Like any individual or private actor, the President may be criminally prosecuted without restriction. This was concretely established in the 1982 case of Nixon v. Fitzgerald, which pitted former President Richard Nixon against a former civilian analyst for the US Air Force named A. Ernest Fitzgerald. Fitzgerald had testified before Congress on rampant inefficiencies in the production process of an Air Force transport plane and Nixon, irked by the unfavorable remarks, had him fired. Fitzgerald then filed for damages based on a ruling that his termination was wrongful. The Court ruled 5-4 in favor of Nixon, citing that Presidents receive absolute immunity from civil liabilities while conducting the business of their office. The opinion, delivered by Justice Lewis Powell Jr., cites the attention necessary to combat such lawsuits would too significantly distract the President from his or her duties and present “unique risks” to governmental function. The Court also extended this immunity to include all acts within the “outer perimeter” of the President’s executive actions, effectively protecting the individual holding office from any judicial liability, regardless of circumstance.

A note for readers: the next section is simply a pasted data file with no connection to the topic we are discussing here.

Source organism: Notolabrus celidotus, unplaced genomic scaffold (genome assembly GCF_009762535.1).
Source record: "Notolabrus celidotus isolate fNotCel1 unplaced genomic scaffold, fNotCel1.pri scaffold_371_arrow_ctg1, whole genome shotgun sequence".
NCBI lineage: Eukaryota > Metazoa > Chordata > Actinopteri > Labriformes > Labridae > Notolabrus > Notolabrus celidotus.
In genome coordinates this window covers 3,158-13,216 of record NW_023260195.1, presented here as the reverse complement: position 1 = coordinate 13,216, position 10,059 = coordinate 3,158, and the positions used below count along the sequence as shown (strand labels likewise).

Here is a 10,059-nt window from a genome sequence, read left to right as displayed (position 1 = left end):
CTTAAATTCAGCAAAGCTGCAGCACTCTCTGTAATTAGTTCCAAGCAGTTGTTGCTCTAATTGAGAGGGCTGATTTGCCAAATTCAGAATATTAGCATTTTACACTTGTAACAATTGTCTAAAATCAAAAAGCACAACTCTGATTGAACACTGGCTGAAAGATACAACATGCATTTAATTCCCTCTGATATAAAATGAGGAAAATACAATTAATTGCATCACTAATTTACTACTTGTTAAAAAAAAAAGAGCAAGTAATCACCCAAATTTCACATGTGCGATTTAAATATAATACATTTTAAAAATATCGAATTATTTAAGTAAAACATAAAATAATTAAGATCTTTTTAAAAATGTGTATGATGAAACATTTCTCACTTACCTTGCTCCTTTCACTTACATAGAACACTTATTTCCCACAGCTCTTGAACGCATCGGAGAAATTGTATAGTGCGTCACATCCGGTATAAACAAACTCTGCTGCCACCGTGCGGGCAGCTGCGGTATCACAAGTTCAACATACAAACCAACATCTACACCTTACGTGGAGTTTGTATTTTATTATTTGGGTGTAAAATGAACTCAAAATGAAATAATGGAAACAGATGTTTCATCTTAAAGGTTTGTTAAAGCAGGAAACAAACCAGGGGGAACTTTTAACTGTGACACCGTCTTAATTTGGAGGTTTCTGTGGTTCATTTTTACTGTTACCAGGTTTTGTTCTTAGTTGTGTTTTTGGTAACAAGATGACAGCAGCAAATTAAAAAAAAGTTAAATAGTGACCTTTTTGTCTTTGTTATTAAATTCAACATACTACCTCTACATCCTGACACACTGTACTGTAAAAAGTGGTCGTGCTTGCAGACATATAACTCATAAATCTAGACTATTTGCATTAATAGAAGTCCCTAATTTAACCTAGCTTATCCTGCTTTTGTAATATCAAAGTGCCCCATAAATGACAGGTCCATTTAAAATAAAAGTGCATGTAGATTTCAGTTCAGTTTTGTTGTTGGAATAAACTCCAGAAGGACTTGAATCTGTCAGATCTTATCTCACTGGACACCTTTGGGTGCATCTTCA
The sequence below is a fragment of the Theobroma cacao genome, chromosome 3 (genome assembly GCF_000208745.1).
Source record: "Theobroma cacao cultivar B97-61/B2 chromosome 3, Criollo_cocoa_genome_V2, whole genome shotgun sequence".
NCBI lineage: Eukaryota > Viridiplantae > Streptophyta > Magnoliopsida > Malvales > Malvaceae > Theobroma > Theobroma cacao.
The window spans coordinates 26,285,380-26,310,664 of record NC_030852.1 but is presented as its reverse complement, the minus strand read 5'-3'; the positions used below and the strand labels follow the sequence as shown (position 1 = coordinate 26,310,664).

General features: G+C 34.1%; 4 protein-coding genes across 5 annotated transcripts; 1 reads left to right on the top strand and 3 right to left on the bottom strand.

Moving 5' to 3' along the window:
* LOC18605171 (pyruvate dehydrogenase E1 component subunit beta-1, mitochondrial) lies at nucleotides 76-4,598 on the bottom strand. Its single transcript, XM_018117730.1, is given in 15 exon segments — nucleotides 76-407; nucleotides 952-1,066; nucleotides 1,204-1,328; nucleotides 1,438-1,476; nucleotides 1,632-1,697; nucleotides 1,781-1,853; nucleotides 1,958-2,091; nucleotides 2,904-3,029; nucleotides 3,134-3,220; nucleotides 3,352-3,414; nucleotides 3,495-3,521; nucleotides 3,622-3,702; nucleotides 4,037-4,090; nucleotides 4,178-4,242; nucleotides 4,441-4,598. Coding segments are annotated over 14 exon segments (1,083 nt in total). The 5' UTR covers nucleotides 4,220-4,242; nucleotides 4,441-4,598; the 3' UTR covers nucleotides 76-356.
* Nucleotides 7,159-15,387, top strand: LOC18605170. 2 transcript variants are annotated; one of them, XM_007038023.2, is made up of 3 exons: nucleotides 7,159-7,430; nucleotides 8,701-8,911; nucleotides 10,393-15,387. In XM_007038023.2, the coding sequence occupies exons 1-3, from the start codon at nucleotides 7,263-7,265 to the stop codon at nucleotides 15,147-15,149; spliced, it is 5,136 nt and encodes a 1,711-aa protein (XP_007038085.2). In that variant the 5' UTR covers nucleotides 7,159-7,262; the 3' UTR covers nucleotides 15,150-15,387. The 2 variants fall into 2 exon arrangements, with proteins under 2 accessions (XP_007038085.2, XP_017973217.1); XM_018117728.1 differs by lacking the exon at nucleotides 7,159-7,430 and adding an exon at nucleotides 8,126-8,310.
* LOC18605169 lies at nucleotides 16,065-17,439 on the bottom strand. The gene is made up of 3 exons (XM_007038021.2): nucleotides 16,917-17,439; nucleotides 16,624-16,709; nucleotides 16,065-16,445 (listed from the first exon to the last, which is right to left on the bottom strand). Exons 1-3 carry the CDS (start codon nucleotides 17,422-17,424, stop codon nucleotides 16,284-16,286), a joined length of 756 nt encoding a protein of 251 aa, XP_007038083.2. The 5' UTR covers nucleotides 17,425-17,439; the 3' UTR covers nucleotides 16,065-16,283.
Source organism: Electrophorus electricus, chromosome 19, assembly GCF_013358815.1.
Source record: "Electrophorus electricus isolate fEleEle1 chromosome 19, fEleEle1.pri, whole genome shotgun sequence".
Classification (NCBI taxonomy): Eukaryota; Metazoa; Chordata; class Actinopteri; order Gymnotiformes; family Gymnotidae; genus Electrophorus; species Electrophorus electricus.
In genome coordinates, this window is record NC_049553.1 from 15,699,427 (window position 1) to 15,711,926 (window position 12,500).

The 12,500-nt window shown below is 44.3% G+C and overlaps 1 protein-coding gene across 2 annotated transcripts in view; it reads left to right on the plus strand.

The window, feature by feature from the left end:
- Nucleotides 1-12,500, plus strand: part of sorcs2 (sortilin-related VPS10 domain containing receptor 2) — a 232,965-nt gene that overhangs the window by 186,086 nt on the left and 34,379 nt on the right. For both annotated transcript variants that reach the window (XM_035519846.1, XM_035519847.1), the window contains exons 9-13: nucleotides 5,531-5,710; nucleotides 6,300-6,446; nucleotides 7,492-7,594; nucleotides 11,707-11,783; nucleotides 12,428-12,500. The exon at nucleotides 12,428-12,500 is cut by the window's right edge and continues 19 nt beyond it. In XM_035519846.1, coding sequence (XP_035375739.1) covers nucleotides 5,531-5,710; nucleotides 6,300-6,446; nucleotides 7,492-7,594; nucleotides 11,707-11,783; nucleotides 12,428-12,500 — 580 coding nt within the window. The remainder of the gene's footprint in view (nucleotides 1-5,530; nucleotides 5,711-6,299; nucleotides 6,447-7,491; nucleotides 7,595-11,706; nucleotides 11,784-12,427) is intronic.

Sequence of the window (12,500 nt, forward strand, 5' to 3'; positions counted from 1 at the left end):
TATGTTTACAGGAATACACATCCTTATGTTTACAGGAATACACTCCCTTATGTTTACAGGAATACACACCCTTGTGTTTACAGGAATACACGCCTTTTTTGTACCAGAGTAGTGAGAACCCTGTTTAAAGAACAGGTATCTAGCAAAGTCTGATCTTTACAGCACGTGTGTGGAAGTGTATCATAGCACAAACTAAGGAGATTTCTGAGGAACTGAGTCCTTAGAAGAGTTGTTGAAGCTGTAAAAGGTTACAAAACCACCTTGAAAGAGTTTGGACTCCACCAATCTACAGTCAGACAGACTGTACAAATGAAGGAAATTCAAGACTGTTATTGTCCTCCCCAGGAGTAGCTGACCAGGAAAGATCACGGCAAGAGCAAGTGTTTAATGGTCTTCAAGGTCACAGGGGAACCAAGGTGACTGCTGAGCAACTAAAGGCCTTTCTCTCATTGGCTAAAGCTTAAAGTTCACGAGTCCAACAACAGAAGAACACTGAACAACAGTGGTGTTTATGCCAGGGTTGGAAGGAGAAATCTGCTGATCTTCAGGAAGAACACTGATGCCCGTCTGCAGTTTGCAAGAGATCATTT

Putting aside the irony of the Court’s defense of Nixon’s legal privileges, Fitzgerald remains the jurisprudential standard regarding civil lawsuits filed against the actions of sitting Presidents. Any conduct before their inauguration and after their retirement is, however, fair game in the eyes of the law. The case of Clinton v. Jones, decided in 1997, established that the pre and post-office behavior of Presidents is subject to the jurisdiction of civil courts. Paula Jones, a former Arkansas state employee working for then-Governor Bill Clinton’s administration, sued the incumbent President for sexual harassment allegedly committed during his years in Little Rock. An Eighth Circuit judge, relying on Fitzgerald, ruled initially that a President could not be sued and delayed the trial till after Clinton’s time in office, a decision that was reversed on appeal. The Supreme Court upheld the appellate court’s decision. The unanimous opinion stated that the separation of powers was not sufficient justification for unqualified executive immunity and postponement of a private civil case, even if it concerns the President. Allowing civil proceedings to occur, in the eyes of the Court, is a simple exercise of powers found in Article III of the Constitution and not an attempt by the judicial branch to encroach or replace the privileges granted to the executive branch.